It's still immature because you can't buy a Power Over Fiber product, but it doesn't cost an arm and a leg. Using a POF receiver solar cell is also much less efficient, which means the charging power won't be as high due to the power consumption of the phone. I am more than happy to recommend cheap POF products with electrical output >=1W.
       Just drill a hole in the tip of the 3.5mm headphone jack, put the fiber in it, and you have a connector that can handle most use cases I can imagine. From using traditional headphones, to delivering lots of power (3.5mm jacks are even used to power soldering iron tips) and lots of data (you can have individual wavelengths in a single fiber, each carrying hundreds of gigabits of bandwidth separate data stream).One wavelength (color) is for HDMI, another for Ethernet, another for external hard drives, and so on. This is all possible with a revised 3.5mm jack. All you need is fiber optics and some power delivery handshaking (you start with 1V for the mic via the TRRS jack and negotiate higher voltages as needed)
       In the future we have wireless power and wireless data. Well, we've got them now...let's omit the connectors altogether and focus on high-power wireless power.
       With USB4 supporting up to 40Gb/s data (one-way) and 240W of power, it will take a while for phones and other small devices to surpass USB-C *today*.Keep in mind that it has grown from 5Gb/s and 4.5W to what it is today, and future improvements are promising. If it does become outdated, they can change the legislation. They've moved from micro-USB-B connectors, so they have a history of updating things.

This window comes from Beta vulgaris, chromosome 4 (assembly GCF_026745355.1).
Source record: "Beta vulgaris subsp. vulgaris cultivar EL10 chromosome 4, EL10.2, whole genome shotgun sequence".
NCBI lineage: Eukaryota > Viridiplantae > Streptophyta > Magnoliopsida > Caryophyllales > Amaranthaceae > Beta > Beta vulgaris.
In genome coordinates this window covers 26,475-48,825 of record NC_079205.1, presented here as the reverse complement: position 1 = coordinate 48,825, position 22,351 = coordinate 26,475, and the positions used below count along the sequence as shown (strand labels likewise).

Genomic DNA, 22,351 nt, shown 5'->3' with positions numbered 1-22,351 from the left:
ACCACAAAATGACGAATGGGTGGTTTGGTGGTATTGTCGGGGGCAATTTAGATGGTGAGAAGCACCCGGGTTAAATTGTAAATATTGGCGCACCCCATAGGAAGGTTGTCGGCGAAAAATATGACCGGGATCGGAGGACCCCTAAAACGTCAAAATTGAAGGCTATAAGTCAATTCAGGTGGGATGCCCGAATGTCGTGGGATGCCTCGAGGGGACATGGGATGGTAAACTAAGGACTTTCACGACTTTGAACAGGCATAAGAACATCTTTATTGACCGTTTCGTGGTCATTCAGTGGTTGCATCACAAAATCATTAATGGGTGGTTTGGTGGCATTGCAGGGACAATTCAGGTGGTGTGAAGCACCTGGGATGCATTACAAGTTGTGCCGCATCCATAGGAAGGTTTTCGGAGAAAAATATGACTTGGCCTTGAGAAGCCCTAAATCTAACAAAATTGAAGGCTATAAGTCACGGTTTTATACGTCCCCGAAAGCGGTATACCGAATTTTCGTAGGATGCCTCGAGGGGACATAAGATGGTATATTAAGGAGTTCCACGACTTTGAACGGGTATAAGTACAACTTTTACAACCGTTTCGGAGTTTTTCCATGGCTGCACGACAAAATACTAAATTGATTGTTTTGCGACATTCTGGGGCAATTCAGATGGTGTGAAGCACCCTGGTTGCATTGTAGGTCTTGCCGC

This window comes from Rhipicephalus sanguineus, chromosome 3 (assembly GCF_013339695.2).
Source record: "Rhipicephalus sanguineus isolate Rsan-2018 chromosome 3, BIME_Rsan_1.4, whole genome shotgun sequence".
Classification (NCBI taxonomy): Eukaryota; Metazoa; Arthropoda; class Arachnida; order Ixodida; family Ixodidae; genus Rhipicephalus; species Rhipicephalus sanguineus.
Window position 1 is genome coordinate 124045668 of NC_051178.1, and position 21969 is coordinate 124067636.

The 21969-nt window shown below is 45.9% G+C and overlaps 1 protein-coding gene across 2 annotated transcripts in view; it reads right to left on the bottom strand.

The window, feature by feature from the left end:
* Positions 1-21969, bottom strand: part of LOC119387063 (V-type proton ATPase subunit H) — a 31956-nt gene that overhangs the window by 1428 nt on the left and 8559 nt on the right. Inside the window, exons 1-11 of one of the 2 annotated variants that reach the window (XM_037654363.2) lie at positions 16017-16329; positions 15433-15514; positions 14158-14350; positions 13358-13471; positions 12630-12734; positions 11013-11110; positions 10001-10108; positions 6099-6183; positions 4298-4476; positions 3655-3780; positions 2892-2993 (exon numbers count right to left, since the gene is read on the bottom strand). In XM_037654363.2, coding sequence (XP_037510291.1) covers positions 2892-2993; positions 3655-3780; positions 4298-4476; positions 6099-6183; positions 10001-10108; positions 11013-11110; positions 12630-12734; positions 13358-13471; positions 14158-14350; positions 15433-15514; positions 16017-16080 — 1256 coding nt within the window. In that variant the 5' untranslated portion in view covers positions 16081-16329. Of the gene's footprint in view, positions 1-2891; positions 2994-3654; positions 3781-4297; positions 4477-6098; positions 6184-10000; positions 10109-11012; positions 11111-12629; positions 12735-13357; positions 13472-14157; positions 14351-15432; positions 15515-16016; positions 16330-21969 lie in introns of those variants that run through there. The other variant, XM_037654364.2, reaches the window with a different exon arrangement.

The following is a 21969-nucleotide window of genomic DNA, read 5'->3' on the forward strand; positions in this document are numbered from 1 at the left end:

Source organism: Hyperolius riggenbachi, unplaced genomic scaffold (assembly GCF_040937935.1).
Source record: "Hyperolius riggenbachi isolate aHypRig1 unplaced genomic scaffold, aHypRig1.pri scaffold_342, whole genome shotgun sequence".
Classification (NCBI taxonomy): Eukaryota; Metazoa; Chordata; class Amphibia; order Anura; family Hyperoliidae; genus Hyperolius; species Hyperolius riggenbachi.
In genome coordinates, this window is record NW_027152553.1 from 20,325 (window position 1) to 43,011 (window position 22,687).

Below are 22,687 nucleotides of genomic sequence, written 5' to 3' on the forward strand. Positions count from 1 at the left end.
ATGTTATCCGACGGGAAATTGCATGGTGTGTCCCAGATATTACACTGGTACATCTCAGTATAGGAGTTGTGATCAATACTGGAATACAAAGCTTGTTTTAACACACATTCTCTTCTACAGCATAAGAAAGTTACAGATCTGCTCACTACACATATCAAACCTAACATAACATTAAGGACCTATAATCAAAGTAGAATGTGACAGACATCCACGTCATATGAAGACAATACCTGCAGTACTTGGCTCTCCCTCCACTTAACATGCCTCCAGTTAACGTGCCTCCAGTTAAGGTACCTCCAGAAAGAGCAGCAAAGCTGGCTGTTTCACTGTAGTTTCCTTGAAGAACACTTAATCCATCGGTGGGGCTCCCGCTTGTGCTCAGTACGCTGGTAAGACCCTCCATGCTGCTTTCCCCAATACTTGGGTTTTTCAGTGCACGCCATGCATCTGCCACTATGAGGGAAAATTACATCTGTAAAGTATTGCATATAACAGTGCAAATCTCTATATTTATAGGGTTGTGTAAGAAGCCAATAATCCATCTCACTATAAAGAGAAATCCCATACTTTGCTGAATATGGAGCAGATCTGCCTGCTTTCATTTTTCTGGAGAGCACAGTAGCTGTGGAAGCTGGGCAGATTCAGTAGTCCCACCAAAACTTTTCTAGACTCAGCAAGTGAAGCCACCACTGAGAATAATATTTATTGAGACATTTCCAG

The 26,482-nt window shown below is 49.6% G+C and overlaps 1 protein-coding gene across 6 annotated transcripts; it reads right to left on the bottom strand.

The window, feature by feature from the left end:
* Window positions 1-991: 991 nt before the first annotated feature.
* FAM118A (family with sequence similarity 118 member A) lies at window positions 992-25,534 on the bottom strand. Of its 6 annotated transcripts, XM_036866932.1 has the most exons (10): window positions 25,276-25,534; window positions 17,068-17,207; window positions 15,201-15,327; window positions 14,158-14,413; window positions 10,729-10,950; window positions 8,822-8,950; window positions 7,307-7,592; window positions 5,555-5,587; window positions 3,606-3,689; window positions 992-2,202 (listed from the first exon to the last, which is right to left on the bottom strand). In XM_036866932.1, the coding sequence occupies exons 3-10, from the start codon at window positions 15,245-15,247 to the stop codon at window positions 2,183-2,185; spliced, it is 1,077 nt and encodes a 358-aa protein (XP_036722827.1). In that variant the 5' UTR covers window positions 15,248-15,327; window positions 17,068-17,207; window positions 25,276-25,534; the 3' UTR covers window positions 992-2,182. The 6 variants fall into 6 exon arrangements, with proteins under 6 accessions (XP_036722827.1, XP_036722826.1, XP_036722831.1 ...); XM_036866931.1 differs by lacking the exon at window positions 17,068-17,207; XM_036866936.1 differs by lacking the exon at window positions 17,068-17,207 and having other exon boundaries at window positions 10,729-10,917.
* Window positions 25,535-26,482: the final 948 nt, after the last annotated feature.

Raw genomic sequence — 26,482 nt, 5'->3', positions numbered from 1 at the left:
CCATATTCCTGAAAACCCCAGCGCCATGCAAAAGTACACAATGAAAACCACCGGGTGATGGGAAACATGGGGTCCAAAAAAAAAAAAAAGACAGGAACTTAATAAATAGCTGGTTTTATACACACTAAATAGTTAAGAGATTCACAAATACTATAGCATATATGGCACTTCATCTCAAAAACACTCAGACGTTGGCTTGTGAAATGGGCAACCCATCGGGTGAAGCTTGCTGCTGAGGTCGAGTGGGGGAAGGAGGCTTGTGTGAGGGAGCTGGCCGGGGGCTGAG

The value of having a standard is not its long-term stability - even 5 years is enough to show a huge benefit - but the unifying connection over that time. Once a standard for micro-B comes out, it's nice to see all the crazy connector monopolies collapse into *one* best standard. There may be debate about whether micro-B is the right choice, but the benefits of having *one* standard overshadow that.
       Now is the time to move on. USB-C is well-documented at this point, and there's plenty of room for devices to expand their capabilities (and not just power them).
       Can you imagine someone designing a phone and thinking the 240W USB cable is the bottleneck? I'm pretty sure this is a great way to get a Li-Po battery on fire.;)
       It will be interesting to see how this review ages. Twenty years ago, if you had a phone it was charged with a 1-2W charger, now even low-end smartphones can charge 10W or more.
       What battery technology developments will emerge over the next 20 years, and how will device power and charging requirements evolve?
       Phones currently on the market charge at 65 watts, and it's debatable whether that's crazy. However, some drop to a more realistic 25 watts, which is an order of magnitude higher than what cellphones used in the early 2000s.In the next 10 to 20 years, who knows, 240 W may be seen as "a typical fast charger, but a really fast charger that's more than twice as fast!"
       No phone is complete without a spot weld adapter. You must carry enough energy to start the car, and it must be charged immediately.
       However, Micro USB has never been a legally enforceable standard that all devices must comply with. It's just the market itself moving towards the de facto standard.
       From a marketing standpoint, it's probably all good that USB-C will take over. But the EU has no reason to force its monopoly. Even the EU has been slow to adapt to the times.
       It's true that micro-USB was never legally enforced, but the European Union pushed phone makers to adopt a single connector in 2009.